The primary evil are 12 human-like “Komodos” built in a laboratory. They are motivated by sex and sadism, and are complicated by a toxic, semi-gaseous substance in place of blood. Any normal humans unlucky enough to inhale this substance slowly go mad.

Over the years the Komodo have bred, and each subsequent generation have unique characteristics, though ultimately a second generation Komodo is watered-down version of the first, and a tenth generation is compelled to be vicious, but is ultimately too stupid to be very effective. There are tens of thousands of them running around all over the Earth.

All twelve of the first generation have committed a long list of sins, but John and Paul are the two primary evils in this book. The longer they live, the more children they create, making human survival less and less likely. But when they find their territory threatened by the Strikes, they poison the water system and destroy the secret convoy carrying the Strikes’ main power source. Paul particularly targets the Strike general, both for her sex and a sense of retribution for famously killing four other members of the original 12.

Assignment 3: Title

Blood Mad
The Cyborg of Coit Tower
They Won’t Let Us Die
(or, perhaps)
Don’t Let Us Die

Assignment 4:

I Am Legend (Richard Matheson) crossed with Vicious (VE Schwab).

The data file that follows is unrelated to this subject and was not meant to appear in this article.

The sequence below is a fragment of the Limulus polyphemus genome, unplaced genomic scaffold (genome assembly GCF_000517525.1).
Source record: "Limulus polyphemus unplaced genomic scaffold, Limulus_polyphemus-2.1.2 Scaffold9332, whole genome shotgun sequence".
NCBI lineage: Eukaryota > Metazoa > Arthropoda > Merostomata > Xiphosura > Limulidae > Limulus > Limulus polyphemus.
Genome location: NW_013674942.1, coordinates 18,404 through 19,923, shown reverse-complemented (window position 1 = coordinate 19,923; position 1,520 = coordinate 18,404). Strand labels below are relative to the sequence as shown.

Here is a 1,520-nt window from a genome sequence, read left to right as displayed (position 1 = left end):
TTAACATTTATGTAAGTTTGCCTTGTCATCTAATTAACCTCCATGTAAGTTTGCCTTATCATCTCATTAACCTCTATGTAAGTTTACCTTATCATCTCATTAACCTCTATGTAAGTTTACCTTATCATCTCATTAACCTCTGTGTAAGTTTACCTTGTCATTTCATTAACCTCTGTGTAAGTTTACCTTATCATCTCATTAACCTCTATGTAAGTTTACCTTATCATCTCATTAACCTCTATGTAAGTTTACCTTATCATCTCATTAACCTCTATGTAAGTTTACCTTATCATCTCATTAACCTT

(Why: IAL is the story of survival on one’s own in a broken world, while Vicious brings in a sense of heroism with a cost, and a little wry humour.)

Assignment 5: Conflict Line

A young man struggles to survive in a world where genetically altered monsters have killed almost all women, and he must find a way to help build a barrier that will afford one city a chance to rebuild.

Assignment 6: Internal and Secondary External Conflict

Raef is caught between a rock and a hard place emotionally. He is terribly bored and alone, and seeks the same social comforts that any human would seek, however his past experiences show that each time he accepted love, that person died. And not in a metaphorical sense. They would hug him and they would immediately begin to die. Ultimately, he simultaneously hates and loves himself, and fears and loves others.

There’s one scene early on where Raef happens upon one of the few women left getting handsy with one of his classmates, Graeme. Graeme accuses Raef of being some sort of spy, and Raef allows himself to get beat with a textbook instead of fight back. But his anger at being beaten makes him impatient and intolerant of the other inconveniences in his life, and, in an unusual act of hedonism, he skips school and sleeps instead.

In this world, there are the Komodo who destroy humans, and the Strikes who fight Komodo directly. Normal humans can be mercenaries, who cobble together what resources they can to fight Komodo and their worshippers. Meanwhile, other humans have formed a sort of religion around Komodo, believing that Komodo should be accepted as the new rulers, and we can exist happily enough if we just follow their bidding.

Raef initially experiences this secondary conflict through his main social bond, a friendship with a boy named Jake. He’s friendly enough to have struck up a nonchalant friendship with Raef, but when his father is killed by Strikes, Jake considers joining the cult of Komodo worshippers. That friendship means more to Raef than anything in the world, but he risks it, and fights Jake on the immorality of his actions.

Assignment 7: Setting